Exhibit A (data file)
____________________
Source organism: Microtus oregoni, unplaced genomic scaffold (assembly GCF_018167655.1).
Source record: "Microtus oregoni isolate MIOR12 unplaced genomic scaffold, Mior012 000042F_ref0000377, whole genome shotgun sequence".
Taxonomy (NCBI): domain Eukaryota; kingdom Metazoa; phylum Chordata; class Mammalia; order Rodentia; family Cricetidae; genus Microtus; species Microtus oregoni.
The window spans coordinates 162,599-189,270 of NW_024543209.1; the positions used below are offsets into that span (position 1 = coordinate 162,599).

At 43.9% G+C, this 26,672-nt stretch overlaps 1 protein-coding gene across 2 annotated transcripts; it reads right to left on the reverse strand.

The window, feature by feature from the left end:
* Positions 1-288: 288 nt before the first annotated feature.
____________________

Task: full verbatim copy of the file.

Source organism: Microtus oregoni, unplaced genomic scaffold (assembly GCF_018167655.1).
Source record: "Microtus oregoni isolate MIOR12 unplaced genomic scaffold, Mior012 000042F_ref0000377, whole genome shotgun sequence".
Taxonomy (NCBI): domain Eukaryota; kingdom Metazoa; phylum Chordata; class Mammalia; order Rodentia; family Cricetidae; genus Microtus; species Microtus oregoni.
The window spans coordinates 162,599-189,270 of NW_024543209.1; the positions used below are offsets into that span (position 1 = coordinate 162,599).

At 43.9% G+C, this 26,672-nt stretch overlaps 1 protein-coding gene across 2 annotated transcripts; it reads right to left on the reverse strand.

The window, feature by feature from the left end:
* Positions 1-288: 288 nt before the first annotated feature.